After tasting nearly 2,500 Italian wines so far this year, James Suckling picks out the highlights.
From amazing 100-point reds like Antinori Solaia 2016, Masseto 2016, and Bruno Giacosa Falletto Barolo Vigna Le Rocche 2015, to crisp and enticing whites from Alto Adige and Friuli, and some sensationally balanced and fruit-driven wines from the Veneto such as Amarone, there are plenty of exciting Italian wines to buy this year.
In April, my son Jack and I decided to do a major Italian tasting in our office in Tuscany, reviewing wines from key producers from the top appellations of the country. We had already tasted hundreds of reds from prestigious appellations such as Brunello di Montalcino and Barolo in January. The April tasting brought the number of Italian wines tasted this year to almost 2,500, and among them were literally hundreds of outstanding to classic quality reds. Italy is crushing it with characterful and beautiful wines at the moment.
Tuscany took the biggest share of our tasting time. We found many fantastic wines from two great back-to-back vintages, 2015 and 2016. The wet 2014 vintage proved more difficult, especially in Brunello di Montalcino, where many wines are slightly diluted. Conversely, the hot and dry 2017 vintage made some extraordinary wines considering the difficult growing season (particularly in cooler areas such as Chianti Classico) but some jammy and over extracted wines exist. So, take caution. The region of Chianti Classico in general is on a high for quality wines this year, not just because of the September release of the legendary Solaia (we rated both the 2015 and 2016 100 points).
A range of single-vineyard wines are proving real knockouts, too. For example, Barone Ricasoli’s single-vineyard Chianti Classico Gran Seleziones are truly exceptional young and pure Sangioveses with distinctive character and superlative quality. Chianti Classico Ceniprimo Gran Selezione 2016 (99 points), Chianti Classico Ceniprimo Gran Selezione 2015 (98 points), and Chianti Classico Roncicone Gran Selezione 2016 (98 points) are shining examples of the appellation finally emphasising the greatness of its terroir. We hope more of these wines — including village designations for reds such as the towns Gaiole or Panzano — will highlight how Chianti Classico is akin to Italy’s new Burgundy.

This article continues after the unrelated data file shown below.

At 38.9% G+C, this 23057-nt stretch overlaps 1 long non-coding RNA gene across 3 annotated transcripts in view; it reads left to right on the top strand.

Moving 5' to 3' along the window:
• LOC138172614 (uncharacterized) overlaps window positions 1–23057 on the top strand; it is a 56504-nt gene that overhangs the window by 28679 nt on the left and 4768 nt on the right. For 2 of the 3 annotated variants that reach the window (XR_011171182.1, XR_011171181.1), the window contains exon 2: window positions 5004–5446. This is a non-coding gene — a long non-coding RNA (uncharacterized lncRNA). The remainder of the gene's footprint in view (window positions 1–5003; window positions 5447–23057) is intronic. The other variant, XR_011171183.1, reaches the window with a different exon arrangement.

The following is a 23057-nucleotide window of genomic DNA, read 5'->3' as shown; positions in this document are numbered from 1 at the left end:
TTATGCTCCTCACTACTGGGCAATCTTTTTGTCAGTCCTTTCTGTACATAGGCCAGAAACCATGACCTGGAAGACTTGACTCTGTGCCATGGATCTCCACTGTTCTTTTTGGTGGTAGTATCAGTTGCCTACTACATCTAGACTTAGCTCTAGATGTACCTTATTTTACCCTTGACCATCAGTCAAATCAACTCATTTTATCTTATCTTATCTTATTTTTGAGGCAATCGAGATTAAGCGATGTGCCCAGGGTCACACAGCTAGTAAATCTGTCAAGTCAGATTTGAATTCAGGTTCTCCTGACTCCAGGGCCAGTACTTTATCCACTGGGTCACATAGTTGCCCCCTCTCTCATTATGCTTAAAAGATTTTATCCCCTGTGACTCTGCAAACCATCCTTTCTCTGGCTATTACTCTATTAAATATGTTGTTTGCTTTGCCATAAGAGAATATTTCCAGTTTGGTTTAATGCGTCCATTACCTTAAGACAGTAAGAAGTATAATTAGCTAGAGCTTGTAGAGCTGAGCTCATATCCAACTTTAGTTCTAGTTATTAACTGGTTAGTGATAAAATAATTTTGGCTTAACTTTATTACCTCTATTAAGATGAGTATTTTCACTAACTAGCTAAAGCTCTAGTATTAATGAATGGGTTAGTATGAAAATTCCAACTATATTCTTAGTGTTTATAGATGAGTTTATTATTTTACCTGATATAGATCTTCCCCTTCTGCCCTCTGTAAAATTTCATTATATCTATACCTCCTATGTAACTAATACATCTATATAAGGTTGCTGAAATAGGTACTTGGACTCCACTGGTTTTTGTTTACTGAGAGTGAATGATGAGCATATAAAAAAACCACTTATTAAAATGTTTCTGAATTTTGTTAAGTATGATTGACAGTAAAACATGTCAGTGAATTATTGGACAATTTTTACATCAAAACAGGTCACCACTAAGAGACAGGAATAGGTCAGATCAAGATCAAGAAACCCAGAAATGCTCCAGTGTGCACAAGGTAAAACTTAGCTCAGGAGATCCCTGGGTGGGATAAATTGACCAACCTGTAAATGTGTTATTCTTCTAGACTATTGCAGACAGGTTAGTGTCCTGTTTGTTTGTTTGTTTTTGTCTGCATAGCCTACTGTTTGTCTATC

“I don’t remember two consecutive years like 2015 and 2016,” says Marco Bacci, owner of Castello di Bossi in Chianti Classico, Renieri in Brunello di Montalcino and Terre di Talamo in the Maremma. “They are some of the greatest years for Sangiovese.”
All the regions in Tuscany are releasing outstanding wines this year, even Brunello di Montalcino if you focus on the 2013 riservas. It’s a shame about the slightly diluted and light 2014 Brunellos. The growing season was just too grey and wet to produce classic quality Brunello. We suggest you wait for the release of the 2015 Brunellos in January 2020. Stay tuned for some early tasting results later in the year; the wines will be significantly better than the average 2014 Brunellos or even the excellent 2013 riservas. They could be even better than the legendary 2010.
“The 2015 is the greatest Brunello of my career,” admits Vincenzo Abbruzzese, the owner of the great estate of Valdicava.